November 15, 2019

Sales and Marketing Advice

Innovative technology should help your business, not burden it

First in a series on technology and business.

Ron Stein | 2/8/2016

It's a trap -- and I hope you haven’t fallen for it. It happens to companies in all industries and of any size. It comes in two flavors, many times working hand-in-hand to lull businesses into a false sense of confidence.

What derails the best plans and intentions? Technology.

Before I go further, let me be clear -- I am not an anti-tech, back-to-the-dark-ages-of-1999 fanatic. In fact, I’m a high-tech kind of kid, having spent much of my time in wireless and mobile communications, cloud services, healthcare, software, and beyond.

If anything, I’m the biggest booster of technology-based companies as well as the use of tech in business you’ll ever see. These are the two side of the tech coin — the business of technology.

Great technology can do amazing things. You can build and grow a wonderful company around an innovative offering. You can also use technology to help you run your business more efficiently. And you can potentially do both.

Here’s the problem -- great technology isn’t enough.

I come across forward-thinking companies all the time that have created some whiz-bang technology that they truly believe will transform the way their customer’s work or play.

Unfortunately, there isn’t a strong enough match between the value proposition and the market’s need for these businesses. Or, they simply can’t seem to find their voice and clearly communicate the problem their product solves in a way that resonates with their target audience.

Then there are the businesses where their amazing tech-based product and messaging isn’t the issue. Heck, they may not even have a transformational product or service, just something that’s better and different than the competition, which they sell with passion. This sitation can occur in a law firm, boat manufacturer, bank, or hardware store.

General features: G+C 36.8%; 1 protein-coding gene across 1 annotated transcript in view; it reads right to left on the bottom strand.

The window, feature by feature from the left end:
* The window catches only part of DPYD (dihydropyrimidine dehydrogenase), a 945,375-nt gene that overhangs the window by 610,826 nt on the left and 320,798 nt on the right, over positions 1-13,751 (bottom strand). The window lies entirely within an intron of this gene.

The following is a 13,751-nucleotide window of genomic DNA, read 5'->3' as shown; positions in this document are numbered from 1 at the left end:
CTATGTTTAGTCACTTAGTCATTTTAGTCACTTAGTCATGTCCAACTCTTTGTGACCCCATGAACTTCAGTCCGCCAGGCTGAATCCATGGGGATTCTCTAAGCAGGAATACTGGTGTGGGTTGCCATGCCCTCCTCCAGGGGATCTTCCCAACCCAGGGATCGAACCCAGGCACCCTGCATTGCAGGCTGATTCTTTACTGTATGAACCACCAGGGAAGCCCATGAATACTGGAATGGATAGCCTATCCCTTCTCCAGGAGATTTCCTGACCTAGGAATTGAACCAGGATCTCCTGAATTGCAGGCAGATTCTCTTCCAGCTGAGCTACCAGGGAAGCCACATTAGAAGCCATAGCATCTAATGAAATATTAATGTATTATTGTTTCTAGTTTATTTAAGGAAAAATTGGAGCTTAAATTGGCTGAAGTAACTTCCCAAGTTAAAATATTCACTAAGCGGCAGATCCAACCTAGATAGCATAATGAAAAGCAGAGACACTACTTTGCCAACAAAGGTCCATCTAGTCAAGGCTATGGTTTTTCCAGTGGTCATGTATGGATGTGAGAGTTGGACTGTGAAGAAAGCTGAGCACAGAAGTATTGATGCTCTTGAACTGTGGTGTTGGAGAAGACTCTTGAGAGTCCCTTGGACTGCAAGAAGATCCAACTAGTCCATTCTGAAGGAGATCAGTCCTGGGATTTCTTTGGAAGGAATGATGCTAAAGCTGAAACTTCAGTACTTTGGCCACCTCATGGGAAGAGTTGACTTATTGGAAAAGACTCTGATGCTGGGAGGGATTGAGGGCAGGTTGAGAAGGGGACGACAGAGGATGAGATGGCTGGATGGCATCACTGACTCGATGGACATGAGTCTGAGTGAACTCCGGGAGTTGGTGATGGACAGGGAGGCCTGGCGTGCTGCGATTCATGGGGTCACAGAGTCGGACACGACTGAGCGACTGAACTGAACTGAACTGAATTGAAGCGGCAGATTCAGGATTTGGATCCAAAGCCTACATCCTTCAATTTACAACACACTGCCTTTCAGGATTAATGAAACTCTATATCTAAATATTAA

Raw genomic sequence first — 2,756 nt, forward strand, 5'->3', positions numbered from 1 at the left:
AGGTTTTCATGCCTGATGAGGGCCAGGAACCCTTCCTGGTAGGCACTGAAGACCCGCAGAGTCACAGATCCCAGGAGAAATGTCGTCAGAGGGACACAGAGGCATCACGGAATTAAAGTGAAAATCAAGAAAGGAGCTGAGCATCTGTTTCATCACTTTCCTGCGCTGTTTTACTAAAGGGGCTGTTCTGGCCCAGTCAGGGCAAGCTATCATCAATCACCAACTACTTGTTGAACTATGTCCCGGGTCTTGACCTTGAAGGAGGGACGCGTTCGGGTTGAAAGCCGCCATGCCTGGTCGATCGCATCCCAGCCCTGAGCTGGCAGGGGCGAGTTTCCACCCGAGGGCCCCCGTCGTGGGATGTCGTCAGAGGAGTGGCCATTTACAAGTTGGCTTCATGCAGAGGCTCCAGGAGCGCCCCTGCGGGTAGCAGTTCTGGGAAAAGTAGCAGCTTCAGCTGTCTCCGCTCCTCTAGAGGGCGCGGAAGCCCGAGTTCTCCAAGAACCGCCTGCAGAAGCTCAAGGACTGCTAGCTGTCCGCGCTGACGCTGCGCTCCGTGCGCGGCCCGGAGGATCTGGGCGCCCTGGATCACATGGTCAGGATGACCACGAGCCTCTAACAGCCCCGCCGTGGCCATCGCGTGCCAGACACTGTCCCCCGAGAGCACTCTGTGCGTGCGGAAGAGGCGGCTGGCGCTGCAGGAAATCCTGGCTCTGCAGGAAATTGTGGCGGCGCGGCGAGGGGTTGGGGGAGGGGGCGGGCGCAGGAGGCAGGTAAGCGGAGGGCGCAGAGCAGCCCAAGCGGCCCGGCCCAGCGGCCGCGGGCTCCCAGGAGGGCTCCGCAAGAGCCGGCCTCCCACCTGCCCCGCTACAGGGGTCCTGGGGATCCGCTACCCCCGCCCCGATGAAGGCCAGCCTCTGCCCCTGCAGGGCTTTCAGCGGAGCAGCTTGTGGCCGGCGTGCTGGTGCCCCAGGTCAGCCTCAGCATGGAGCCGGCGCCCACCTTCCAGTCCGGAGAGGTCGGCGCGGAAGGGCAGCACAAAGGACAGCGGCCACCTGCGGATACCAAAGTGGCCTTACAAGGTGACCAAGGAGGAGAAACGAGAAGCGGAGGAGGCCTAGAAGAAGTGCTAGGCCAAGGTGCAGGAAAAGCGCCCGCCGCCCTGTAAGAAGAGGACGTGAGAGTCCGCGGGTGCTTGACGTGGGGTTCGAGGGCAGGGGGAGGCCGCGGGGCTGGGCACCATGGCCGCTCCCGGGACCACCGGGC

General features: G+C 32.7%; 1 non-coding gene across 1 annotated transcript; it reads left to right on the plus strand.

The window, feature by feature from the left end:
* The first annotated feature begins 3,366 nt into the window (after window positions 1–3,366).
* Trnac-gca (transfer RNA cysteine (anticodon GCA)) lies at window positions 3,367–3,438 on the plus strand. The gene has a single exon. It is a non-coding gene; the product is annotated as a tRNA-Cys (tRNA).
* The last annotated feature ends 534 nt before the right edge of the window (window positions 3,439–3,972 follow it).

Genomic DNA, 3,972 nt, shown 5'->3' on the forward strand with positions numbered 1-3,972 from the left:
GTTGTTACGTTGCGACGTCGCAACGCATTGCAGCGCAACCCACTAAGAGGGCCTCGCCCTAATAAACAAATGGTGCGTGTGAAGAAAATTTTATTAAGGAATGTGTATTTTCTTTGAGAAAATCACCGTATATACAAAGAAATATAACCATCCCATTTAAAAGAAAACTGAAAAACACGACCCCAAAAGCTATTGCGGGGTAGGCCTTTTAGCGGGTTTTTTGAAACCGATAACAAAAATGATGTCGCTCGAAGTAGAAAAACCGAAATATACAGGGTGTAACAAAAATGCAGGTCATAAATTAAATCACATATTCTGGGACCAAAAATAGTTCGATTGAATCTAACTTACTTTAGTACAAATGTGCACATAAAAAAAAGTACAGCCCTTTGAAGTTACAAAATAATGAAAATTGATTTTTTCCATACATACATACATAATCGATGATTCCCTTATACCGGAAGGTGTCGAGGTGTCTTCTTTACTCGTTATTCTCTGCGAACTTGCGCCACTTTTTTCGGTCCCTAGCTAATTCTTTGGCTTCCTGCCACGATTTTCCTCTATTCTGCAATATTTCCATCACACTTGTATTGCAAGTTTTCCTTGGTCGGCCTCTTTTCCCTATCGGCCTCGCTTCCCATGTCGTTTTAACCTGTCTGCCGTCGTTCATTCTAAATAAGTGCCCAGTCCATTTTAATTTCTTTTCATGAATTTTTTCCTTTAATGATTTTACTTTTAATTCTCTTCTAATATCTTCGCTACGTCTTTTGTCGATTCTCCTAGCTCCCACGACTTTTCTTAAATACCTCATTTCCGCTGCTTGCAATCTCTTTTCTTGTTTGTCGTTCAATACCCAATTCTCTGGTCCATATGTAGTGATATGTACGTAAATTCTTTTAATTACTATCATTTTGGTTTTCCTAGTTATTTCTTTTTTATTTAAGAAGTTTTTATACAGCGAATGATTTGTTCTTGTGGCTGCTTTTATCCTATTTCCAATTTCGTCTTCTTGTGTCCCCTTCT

For sure, the use of technology for monitoring, tracking, analyzing, and reporting is important. Managing customer relationships, finance, sales, and social media are just a few of the dozens of online and offline applications that come to mind.

But, too often company leaders get excessively obsessed with all of ways to manage customer relationships, finance, sales activity, and social media. That’s when it happens -- these incredible tools end up getting in the way and become a burden. That insidious sucking sound they hear is time rapidly slipping away as technology becomes a means to an end.

The activities and productivity of the team suffer and goals become harder to meet.

The business of technology is important to you and the economy. No matter where your company plays in this value chain, it’s critically important to know how to get noticed, be heard, and grow revenue with your technology or someone else’s designed to improve the way you do business.

Over the next few months I will interview high-tech companies that are on the move to discover why they’re growing, how their culture has made an impact on them and their customers, and what’s ahead.

I’ll also tap into the technology ecosystem from two points of view.

  1. There’s a rich tech support infrastructure here in Florida and the U.S. The people that work behind the scenes at business incubators, accelerators, and development centers are more than unsung heroes. They know what business practices work and what doesn’t in the tech scene. Plus, they know what companies are the shining stars when it comes to truly useful business productivity applications, and I’ll talk to some of these businesses too.
  2. Finally, there are the non-tech organizations that rely on technology to effectively run their business. You’ll get insight into what applications they use and perhaps more importantly, how they keep these from distracting them from their mission.

Drop me a line -- I’d like to hear from you about your successes and frustrations connected to tech. Let’s start a conversation!

 

Ron Stein is President of FastPath Marketing (www.marketing-strategies-guide.com) and the author of the Rapid Impact Marketing & Selling Playbook. As a speaker, coach, and consultant he works with small business owners helping them to accelerate the path between their vision and the actions needed to reach, win, and keep customers. Ron is the creator of the FastPath to More Customers Now! 7-step marketing system based on more than twenty years as a successful business owner, corporate CEO, business development executive, and salesman. He is also a mentor at two nationally recognized business accelerators. Ron offers one-on-one and small group mentoring, conducts seminars, and consults. He can be reached at 727-398-1855 or Ron@FastPathMarketing.com.

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